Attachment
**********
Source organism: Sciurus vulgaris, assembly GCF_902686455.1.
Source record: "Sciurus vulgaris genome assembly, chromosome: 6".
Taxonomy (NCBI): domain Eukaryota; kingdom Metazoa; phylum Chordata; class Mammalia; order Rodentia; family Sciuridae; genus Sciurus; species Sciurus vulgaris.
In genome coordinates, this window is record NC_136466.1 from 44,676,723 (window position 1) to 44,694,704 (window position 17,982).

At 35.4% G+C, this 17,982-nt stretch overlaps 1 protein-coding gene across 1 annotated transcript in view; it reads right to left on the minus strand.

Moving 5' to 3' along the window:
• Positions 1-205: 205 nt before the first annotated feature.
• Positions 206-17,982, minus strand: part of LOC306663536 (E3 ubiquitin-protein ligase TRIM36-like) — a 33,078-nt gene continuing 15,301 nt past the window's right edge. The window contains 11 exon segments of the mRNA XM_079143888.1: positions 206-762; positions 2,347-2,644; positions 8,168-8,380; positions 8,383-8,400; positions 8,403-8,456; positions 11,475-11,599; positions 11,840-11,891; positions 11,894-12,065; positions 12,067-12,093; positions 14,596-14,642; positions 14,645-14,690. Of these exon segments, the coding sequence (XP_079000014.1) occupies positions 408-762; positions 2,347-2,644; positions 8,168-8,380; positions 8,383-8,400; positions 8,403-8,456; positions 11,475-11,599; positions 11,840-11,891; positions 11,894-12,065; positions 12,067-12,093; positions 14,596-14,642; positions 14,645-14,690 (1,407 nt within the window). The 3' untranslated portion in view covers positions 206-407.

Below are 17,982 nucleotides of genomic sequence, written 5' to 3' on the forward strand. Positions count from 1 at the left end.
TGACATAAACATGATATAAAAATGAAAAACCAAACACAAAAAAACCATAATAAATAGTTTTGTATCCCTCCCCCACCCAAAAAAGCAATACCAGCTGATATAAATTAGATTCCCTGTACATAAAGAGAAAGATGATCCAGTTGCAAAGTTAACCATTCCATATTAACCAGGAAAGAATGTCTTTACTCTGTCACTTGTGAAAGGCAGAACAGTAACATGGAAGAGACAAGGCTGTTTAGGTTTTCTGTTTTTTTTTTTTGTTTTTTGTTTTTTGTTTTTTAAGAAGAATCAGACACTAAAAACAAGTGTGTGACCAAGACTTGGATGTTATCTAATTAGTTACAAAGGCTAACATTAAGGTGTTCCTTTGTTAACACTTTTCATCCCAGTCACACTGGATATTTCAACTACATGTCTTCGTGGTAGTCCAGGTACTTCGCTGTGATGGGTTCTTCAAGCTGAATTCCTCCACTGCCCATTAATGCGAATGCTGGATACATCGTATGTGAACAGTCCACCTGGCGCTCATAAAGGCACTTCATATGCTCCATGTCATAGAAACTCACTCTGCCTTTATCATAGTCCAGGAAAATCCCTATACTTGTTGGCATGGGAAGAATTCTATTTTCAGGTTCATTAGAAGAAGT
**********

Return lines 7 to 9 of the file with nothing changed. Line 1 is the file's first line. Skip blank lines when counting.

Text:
• Positions 1-205: 205 nt before the first annotated feature.
• Positions 206-17,982, minus strand: part of LOC306663536 (E3 ubiquitin-protein ligase TRIM36-like) — a 33,078-nt gene continuing 15,301 nt past the window's right edge. The window contains 11 exon segments of the mRNA XM_079143888.1: positions 206-762; positions 2,347-2,644; positions 8,168-8,380; positions 8,383-8,400; positions 8,403-8,456; positions 11,475-11,599; positions 11,840-11,891; positions 11,894-12,065; positions 12,067-12,093; positions 14,596-14,642; positions 14,645-14,690. Of these exon segments, the coding sequence (XP_079000014.1) occupies positions 408-762; positions 2,347-2,644; positions 8,168-8,380; positions 8,383-8,400; positions 8,403-8,456; positions 11,475-11,599; positions 11,840-11,891; positions 11,894-12,065; positions 12,067-12,093; positions 14,596-14,642; positions 14,645-14,690 (1,407 nt within the window). The 3' untranslated portion in view covers positions 206-407.

Below are 17,982 nucleotides of genomic sequence, written 5' to 3' on the forward strand. Positions count from 1 at the left end.